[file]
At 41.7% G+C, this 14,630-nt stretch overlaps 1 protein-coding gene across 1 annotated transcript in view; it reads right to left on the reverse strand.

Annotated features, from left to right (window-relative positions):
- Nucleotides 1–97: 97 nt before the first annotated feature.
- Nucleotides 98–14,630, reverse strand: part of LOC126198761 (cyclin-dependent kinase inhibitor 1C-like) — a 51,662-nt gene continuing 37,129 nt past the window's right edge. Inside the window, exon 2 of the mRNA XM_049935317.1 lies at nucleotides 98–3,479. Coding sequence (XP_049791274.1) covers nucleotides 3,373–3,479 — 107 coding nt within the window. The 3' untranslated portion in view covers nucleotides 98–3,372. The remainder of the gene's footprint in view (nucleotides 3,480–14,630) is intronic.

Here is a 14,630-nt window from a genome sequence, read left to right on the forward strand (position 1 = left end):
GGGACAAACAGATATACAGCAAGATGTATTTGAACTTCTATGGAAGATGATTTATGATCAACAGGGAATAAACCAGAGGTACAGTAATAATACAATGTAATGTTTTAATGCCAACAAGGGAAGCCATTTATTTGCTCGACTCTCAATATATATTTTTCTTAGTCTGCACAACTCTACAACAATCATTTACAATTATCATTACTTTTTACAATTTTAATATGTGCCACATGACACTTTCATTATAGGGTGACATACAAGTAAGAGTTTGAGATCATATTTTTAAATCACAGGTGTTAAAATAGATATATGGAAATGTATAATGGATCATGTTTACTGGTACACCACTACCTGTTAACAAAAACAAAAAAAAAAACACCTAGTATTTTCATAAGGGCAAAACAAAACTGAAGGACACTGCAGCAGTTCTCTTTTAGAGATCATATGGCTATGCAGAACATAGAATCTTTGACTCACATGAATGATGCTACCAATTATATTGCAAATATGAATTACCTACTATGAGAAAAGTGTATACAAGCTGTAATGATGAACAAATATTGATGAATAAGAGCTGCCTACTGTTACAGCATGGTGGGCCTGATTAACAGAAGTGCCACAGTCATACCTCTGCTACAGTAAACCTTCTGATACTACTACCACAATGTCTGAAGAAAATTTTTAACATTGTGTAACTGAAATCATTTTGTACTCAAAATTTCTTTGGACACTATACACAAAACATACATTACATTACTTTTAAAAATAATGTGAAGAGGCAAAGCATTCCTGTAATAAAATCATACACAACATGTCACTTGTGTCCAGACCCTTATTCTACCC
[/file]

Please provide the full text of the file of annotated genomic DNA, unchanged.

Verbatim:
At 41.7% G+C, this 14,630-nt stretch overlaps 1 protein-coding gene across 1 annotated transcript in view; it reads right to left on the reverse strand.

Annotated features, from left to right (window-relative positions):
- Nucleotides 1–97: 97 nt before the first annotated feature.
- Nucleotides 98–14,630, reverse strand: part of LOC126198761 (cyclin-dependent kinase inhibitor 1C-like) — a 51,662-nt gene continuing 37,129 nt past the window's right edge. Inside the window, exon 2 of the mRNA XM_049935317.1 lies at nucleotides 98–3,479. Coding sequence (XP_049791274.1) covers nucleotides 3,373–3,479 — 107 coding nt within the window. The 3' untranslated portion in view covers nucleotides 98–3,372. The remainder of the gene's footprint in view (nucleotides 3,480–14,630) is intronic.

Here is a 14,630-nt window from a genome sequence, read left to right on the forward strand (position 1 = left end):
GGGACAAACAGATATACAGCAAGATGTATTTGAACTTCTATGGAAGATGATTTATGATCAACAGGGAATAAACCAGAGGTACAGTAATAATACAATGTAATGTTTTAATGCCAACAAGGGAAGCCATTTATTTGCTCGACTCTCAATATATATTTTTCTTAGTCTGCACAACTCTACAACAATCATTTACAATTATCATTACTTTTTACAATTTTAATATGTGCCACATGACACTTTCATTATAGGGTGACATACAAGTAAGAGTTTGAGATCATATTTTTAAATCACAGGTGTTAAAATAGATATATGGAAATGTATAATGGATCATGTTTACTGGTACACCACTACCTGTTAACAAAAACAAAAAAAAAAACACCTAGTATTTTCATAAGGGCAAAACAAAACTGAAGGACACTGCAGCAGTTCTCTTTTAGAGATCATATGGCTATGCAGAACATAGAATCTTTGACTCACATGAATGATGCTACCAATTATATTGCAAATATGAATTACCTACTATGAGAAAAGTGTATACAAGCTGTAATGATGAACAAATATTGATGAATAAGAGCTGCCTACTGTTACAGCATGGTGGGCCTGATTAACAGAAGTGCCACAGTCATACCTCTGCTACAGTAAACCTTCTGATACTACTACCACAATGTCTGAAGAAAATTTTTAACATTGTGTAACTGAAATCATTTTGTACTCAAAATTTCTTTGGACACTATACACAAAACATACATTACATTACTTTTAAAAATAATGTGAAGAGGCAAAGCATTCCTGTAATAAAATCATACACAACATGTCACTTGTGTCCAGACCCTTATTCTACCC